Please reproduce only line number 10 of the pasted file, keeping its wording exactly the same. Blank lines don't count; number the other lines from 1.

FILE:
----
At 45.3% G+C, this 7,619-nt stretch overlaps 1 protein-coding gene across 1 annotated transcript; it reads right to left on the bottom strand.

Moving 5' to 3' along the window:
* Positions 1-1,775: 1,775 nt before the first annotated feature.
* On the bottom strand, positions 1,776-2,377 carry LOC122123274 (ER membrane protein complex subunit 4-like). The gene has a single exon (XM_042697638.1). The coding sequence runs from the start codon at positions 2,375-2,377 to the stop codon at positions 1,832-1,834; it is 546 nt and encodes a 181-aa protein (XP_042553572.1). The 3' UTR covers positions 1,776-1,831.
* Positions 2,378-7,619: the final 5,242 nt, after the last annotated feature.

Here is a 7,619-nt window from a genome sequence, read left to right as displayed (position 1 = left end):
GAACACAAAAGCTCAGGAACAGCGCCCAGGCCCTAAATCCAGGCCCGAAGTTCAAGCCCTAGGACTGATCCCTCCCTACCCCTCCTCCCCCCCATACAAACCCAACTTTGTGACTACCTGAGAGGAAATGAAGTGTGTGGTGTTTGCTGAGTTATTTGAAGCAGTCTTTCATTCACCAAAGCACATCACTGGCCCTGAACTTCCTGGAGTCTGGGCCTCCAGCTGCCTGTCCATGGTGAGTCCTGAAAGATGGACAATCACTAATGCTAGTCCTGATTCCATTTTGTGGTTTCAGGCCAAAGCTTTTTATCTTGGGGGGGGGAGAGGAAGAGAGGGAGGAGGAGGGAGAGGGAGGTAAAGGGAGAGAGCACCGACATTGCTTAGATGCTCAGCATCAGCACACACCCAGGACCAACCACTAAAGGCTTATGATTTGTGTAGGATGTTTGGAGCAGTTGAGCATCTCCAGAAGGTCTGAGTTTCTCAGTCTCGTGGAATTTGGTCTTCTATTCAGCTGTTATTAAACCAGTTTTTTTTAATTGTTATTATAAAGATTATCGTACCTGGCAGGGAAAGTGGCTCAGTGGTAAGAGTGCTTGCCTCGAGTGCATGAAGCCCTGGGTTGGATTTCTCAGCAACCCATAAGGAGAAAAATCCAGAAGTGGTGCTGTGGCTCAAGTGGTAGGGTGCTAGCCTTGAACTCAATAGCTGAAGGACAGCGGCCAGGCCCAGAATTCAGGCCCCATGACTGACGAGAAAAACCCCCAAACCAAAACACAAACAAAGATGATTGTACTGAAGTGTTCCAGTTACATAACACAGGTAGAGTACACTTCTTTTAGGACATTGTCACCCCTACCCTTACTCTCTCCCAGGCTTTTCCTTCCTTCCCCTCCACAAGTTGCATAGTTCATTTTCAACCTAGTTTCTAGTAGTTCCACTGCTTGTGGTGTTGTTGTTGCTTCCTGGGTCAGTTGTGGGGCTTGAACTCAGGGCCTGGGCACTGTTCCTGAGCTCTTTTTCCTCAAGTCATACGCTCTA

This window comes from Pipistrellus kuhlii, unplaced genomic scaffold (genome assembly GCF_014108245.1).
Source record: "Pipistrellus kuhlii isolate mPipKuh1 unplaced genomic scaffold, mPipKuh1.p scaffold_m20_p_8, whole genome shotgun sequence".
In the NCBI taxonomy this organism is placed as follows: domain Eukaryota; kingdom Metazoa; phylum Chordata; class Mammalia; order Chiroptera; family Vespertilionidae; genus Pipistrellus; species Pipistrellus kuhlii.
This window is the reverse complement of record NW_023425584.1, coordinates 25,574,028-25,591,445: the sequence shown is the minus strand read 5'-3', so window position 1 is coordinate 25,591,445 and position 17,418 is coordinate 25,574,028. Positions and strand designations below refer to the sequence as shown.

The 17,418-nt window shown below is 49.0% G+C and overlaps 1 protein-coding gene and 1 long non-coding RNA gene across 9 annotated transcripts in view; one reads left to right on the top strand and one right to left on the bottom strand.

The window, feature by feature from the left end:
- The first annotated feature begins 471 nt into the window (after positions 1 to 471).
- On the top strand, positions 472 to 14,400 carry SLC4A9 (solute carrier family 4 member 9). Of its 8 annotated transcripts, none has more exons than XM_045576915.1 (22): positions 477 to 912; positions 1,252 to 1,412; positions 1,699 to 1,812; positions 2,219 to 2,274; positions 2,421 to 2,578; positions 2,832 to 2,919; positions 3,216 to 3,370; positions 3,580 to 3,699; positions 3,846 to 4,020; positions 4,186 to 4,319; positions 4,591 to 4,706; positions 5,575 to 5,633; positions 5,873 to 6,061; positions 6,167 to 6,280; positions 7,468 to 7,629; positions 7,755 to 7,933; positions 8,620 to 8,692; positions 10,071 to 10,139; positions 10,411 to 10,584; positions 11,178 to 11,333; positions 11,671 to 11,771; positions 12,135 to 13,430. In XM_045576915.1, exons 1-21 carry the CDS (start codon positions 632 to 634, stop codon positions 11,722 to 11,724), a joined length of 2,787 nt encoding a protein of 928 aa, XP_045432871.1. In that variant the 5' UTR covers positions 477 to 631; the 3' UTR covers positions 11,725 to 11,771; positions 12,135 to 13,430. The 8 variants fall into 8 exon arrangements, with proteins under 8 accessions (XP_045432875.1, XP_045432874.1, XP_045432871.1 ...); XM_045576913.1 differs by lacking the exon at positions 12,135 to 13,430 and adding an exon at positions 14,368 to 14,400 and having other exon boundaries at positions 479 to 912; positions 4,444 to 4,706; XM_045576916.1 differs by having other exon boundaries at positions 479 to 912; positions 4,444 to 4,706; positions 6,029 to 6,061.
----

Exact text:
In the NCBI taxonomy this organism is placed as follows: domain Eukaryota; kingdom Metazoa; phylum Chordata; class Mammalia; order Chiroptera; family Vespertilionidae; genus Pipistrellus; species Pipistrellus kuhlii.